Waves in strata

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## LMO by nearest-neighbor interpolation

To do linear moveout (LMO) correction, we need to time-shift data. Shifting data requires us to interpolate it. The easiest interpolation method is the nearest-neighbor method. We begin with a signal given at times t = t0+dt*it where it is an integer. Then we can use equation (3.3), namely . Given the location tau of the desired value we backsolve for an integer, say itau. In C, conversion of a real value to an integer is done by truncating the fractional part of the real value. To get rounding up as well as down, we add 0.5 before conversion to an integer, namely itau=0.5+(tau-tau0)/dt. This gives the nearest neighbor. The way the program works is to identify two points, one in -space and one in -space. Then the data value at one point in one space is carried to the other. The adjoint operation copies space back to space.

Nearest neighbor rounding is crude but ordinarily very reliable. I discovered a very rare numerical roundoff problem peculiar to signal time-shifting, a problem which arises in the linear moveout application when the water velocity, about 1.48 km/sec is approximated by 1.5=3/2. The problem arises only where the amount of the time shift is a numerical value (like 12.5000001 or 12.499999) and the fractional part should be exactly 1/2 but numerical rounding pushes it randomly in either direction. We would not care if an entire signal was shifted by either 12 units or by 13 units. What is troublesome, however, is if some random portion of the signal shifts 12 units while the rest of it shifts 13 units. Then the output signal has places which are empty while adjacent places contain the sum of two values. Linear moveout is the only application where I have ever encountered this difficulty. The problem disappears if we use a more accurate sound velocity or if we switch from nearest-neighbor interpolation to linear interpolation.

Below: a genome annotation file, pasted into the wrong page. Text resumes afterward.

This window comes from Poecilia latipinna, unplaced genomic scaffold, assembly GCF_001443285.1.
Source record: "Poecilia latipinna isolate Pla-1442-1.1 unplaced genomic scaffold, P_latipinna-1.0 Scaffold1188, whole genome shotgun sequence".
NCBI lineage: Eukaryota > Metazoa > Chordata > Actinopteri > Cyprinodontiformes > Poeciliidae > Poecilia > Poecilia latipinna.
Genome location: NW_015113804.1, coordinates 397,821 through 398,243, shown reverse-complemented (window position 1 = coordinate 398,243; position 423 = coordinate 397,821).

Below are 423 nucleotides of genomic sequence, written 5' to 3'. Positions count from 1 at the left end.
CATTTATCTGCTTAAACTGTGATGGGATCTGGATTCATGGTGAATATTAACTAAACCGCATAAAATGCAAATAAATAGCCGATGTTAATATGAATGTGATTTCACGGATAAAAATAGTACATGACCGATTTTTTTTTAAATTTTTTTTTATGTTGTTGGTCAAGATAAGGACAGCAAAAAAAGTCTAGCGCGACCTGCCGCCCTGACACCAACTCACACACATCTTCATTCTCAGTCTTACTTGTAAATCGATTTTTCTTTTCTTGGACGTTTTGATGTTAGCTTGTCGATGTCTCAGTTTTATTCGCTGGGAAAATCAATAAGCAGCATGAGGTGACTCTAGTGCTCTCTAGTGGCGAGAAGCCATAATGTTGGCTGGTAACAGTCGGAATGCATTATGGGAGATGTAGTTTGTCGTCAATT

Waves in strata

Next: Muting Up: HORIZONTALLY MOVING WAVES Previous: Amplitudes

2009-03-16